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In recent years, HDR TVs overtook standard TVs within mid-sized or larger TVs as some of the best TVs on the market. This phenomenon links directly back to what an HDR TV is. The goal of HDR TVs rests on the idea that images on the TV should look like what we would see in the real world. However, you may find yourself asking, “How do I know if my TV is HDR?”
High-dynamic-range (HDR) TVs typically come with 4K definition and wide color gamut (WCG) technology. To understand each of these terms, consumers will have to think about how the images on the screen are created.
The pixels within a TV light up based on the image shown. The standard TV uses about 1080 pixels (p) across the screen. On the other hand, 4K TVs use roughly 4,000p, roughly doubling the pixel density. The increase in pixels helps images appear sharper. You can check out the Vizio V505 for an example of a 4K TV with HDR.
In terms of color, the average TV offers significantly less color variation than one with WCG technology. WCG technology allows a TV to display up to a billion different colors. In many cases, broadcast television does not accommodate WCG. However, many streaming services offer both WCG and HDR technologies.
Combined with these two features, HDR technology allows for a sharper image with more details and a wide array of colors. HDR is all about picture detail, though not everyone will notice it when watching an HDR show from an average viewing distance. This exception comes from the fact that not everyone has the same eyesight. For most people, HDR allows for brighter whites and darker blacks and more natural illumination of images. And if you’re watching something in HDR you may notice that your screen is flickering sometimes. If you notice this, you can check out this article on why your TV is flickering.
To determine if your TV supports HDR, you will have to check the manual for your TV, the box the TV came in, or the settings for your TV. The manual should describe how to enable HDR and how the technology works if your TV does support HDR. If you are like most people, you may have misplaced your TV manual, but there are still a couple of ways to check. First, the box of a TV featuring HDR usually states that it is supported.
Finding out if your TV supports HDR should not be as complex as how to tell if your TV fuse has blown or how to rescan a TV. If you do not have the manual or the box for your TV, you may also find the model number on a sticker on the back of the TV or in the settings options on the TV. After locating the number, a quick web search should bring up additional information about the TV and a manual in some cases. However, while looking at the settings for the TV, you should be able to find information about the display in general and the input settings specifically. These two areas show the information you would need to find out if you have an HDR TV. Typically, if there is no information about HDR in these areas, the TV does not support HDR.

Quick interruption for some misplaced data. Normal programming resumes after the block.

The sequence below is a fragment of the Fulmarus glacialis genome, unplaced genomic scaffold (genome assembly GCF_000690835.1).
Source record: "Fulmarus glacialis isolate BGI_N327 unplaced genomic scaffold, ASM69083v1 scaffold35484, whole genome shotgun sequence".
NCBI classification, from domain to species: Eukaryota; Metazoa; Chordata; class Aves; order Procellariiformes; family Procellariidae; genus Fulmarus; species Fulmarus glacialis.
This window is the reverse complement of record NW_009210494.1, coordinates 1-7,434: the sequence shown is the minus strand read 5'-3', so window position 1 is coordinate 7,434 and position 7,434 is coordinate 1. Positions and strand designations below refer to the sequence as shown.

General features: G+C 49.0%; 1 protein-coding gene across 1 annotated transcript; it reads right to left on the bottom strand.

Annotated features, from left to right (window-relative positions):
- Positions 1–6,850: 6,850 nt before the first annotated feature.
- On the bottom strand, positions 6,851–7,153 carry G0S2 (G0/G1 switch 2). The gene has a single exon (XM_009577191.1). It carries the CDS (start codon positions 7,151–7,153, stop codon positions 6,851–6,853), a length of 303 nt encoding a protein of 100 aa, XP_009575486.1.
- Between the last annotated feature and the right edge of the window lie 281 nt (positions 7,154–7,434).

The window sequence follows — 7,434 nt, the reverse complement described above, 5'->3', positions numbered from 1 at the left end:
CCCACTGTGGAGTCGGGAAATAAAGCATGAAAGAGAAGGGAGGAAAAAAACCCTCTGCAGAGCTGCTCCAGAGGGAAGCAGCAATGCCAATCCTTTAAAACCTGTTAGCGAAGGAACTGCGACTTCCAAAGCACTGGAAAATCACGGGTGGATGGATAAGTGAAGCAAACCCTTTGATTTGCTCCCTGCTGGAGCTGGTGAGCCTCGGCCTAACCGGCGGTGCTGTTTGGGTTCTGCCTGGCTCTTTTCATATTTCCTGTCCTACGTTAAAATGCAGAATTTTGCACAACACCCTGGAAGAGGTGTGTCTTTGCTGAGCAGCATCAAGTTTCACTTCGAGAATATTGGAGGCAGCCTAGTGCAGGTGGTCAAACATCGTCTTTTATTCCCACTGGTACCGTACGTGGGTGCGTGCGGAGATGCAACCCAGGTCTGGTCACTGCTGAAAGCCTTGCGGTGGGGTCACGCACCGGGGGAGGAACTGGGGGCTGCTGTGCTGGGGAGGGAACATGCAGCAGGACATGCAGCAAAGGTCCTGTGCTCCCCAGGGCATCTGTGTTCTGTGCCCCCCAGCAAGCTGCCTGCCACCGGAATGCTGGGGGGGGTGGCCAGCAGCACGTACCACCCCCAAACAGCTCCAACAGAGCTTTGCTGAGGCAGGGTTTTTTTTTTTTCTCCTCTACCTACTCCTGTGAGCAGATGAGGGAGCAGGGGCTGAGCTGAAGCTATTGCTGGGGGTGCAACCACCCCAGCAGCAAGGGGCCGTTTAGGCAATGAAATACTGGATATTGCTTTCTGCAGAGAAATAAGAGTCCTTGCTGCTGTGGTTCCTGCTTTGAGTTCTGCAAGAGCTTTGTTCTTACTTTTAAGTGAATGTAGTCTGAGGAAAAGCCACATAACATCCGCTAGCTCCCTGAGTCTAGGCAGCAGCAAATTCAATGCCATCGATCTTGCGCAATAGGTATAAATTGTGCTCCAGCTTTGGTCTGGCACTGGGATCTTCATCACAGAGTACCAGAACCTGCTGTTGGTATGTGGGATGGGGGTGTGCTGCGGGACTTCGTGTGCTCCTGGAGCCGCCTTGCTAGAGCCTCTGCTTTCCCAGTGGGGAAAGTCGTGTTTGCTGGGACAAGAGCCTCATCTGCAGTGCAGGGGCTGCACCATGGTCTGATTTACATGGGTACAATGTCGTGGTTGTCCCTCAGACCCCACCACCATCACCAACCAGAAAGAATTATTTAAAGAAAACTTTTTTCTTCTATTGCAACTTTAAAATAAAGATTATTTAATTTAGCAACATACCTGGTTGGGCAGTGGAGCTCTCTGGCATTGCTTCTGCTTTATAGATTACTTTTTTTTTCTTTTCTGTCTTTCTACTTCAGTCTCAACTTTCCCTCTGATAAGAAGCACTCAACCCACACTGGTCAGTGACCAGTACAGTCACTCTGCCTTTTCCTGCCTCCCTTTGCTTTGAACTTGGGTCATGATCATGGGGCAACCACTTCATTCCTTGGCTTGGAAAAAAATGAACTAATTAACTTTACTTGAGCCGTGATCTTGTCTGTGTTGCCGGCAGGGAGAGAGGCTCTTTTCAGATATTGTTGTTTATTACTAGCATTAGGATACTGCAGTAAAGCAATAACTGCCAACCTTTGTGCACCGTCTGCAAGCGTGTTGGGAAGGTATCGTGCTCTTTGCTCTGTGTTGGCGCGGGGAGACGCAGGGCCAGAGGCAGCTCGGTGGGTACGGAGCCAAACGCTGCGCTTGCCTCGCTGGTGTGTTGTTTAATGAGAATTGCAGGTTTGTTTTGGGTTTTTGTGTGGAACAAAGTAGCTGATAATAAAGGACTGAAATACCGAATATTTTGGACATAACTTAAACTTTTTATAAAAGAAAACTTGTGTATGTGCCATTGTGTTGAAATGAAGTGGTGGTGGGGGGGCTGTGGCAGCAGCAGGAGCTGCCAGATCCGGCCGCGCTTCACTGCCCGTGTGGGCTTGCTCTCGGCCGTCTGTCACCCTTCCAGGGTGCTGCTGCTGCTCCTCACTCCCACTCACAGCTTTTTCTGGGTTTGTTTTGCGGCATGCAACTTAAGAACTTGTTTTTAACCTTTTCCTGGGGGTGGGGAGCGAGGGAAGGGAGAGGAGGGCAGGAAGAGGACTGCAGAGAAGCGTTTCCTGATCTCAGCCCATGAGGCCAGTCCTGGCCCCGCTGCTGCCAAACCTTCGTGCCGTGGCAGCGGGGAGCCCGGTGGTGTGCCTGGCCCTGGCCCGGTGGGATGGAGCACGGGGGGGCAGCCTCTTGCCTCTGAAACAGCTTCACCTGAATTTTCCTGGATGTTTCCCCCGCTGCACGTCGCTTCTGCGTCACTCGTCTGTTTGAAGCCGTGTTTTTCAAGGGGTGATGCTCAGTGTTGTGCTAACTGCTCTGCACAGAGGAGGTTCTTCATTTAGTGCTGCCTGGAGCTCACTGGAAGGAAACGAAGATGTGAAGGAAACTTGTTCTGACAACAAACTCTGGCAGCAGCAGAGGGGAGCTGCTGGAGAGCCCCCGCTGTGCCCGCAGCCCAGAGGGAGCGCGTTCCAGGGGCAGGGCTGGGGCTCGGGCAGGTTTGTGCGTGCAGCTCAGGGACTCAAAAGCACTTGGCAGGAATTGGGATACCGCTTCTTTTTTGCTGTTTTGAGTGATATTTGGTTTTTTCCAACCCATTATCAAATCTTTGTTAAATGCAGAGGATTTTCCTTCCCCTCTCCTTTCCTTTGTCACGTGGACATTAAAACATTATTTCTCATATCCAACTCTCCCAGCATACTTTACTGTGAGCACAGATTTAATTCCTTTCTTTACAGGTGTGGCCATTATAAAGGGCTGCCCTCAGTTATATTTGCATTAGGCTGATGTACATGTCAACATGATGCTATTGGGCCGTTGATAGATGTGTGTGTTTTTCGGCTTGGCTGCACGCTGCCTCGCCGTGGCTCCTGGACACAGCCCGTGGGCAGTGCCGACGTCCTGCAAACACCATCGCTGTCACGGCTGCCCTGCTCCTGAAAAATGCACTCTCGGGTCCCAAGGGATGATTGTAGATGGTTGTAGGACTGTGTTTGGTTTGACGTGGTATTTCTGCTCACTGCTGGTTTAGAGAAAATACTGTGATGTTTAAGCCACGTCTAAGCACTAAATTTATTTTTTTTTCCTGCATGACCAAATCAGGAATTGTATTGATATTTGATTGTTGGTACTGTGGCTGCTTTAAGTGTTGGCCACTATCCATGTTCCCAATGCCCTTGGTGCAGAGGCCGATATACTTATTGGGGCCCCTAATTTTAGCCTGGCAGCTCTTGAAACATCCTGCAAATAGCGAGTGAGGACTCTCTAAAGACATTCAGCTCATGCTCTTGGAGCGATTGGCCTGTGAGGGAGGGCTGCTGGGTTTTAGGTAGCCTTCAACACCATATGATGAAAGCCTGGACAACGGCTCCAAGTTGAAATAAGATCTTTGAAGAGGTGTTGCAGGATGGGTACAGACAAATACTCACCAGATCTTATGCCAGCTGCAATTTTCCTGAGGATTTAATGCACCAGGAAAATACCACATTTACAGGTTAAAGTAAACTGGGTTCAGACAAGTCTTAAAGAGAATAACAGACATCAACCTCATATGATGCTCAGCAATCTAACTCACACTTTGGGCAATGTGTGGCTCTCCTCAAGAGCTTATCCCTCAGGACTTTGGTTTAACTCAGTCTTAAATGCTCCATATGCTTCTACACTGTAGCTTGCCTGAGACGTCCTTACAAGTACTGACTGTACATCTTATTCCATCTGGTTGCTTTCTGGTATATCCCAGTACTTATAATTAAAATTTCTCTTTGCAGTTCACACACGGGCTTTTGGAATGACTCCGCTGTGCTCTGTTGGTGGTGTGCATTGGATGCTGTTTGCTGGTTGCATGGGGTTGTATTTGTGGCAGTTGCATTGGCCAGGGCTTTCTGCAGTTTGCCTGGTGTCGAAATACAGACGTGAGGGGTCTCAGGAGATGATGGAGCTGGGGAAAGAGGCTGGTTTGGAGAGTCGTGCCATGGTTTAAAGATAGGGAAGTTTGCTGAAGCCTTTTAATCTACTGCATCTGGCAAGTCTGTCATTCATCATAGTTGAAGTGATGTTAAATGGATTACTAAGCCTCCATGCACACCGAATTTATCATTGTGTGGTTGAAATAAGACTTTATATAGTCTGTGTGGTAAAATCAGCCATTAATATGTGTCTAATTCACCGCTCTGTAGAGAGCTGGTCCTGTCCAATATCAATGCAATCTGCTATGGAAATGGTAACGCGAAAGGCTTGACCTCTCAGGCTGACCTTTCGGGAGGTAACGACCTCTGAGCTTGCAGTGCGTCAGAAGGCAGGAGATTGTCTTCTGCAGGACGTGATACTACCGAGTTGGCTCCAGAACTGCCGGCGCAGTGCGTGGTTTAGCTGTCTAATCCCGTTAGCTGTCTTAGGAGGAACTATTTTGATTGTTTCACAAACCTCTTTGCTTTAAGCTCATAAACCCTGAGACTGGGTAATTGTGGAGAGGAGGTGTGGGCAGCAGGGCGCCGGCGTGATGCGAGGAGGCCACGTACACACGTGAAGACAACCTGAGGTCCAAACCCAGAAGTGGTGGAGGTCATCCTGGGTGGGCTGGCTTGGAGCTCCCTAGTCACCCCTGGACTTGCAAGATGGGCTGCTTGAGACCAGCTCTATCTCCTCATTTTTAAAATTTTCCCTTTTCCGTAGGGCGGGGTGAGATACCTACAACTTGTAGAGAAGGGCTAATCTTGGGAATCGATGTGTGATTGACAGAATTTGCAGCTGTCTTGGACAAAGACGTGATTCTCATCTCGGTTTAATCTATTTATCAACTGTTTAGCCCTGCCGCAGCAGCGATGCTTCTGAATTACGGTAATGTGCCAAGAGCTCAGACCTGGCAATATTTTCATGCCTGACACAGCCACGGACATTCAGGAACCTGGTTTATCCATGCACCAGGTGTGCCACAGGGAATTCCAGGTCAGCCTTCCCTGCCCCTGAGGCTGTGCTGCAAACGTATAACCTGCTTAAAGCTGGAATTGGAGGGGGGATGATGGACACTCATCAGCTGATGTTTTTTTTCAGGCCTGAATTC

To watch HDR content on an HDR-enabled TV, you must be watching a movie or TV show that has been mastered to take advantage of HDR and WCG. These shows are typically found on streaming services rather than on regular broadcast TV. So even if you have a streaming app that supports HDR, you’re on an HDR-capable device, and you’re connected to an HDR-capable TV, you won’t get to see HDR content 100% of the time. It is also important to remember that not all HDR TVs will have the same quality since quality depends on various things. For example, the brightness of the TV affects the contrast on an HDR TV. If you have a wide TV then you can rest assured that you will enjoy HDR movies. You are probably wondering, ‘how wide is a 40-inch tv.’ Well, it’s good enough.
Do I need new HDMI cables for HDR?
No, people typically do not need a new HDMI cord for HDR. All they need is a device capable of HDR, a TV capable of displaying HDR, and content that can be viewed in HDR.
Are all 4K/UHD Blu-rays in HDR?
All 4K/UHD Blu-rays can be watched in HDR, but you will need a Blu-ray player that can support HDR, as well as a TV with HDR.
What does HDR mean?
HDR TV stands for high-dynamic-range TV, which refers to the contrast and clarity of the image on the TV.
STAT: Even if you have a streaming app that supports HDR, you’re on an HDR-capable device, and you’re connected to an HDR-capable TV, you won’t get to see HDR content 100% of the time. (source)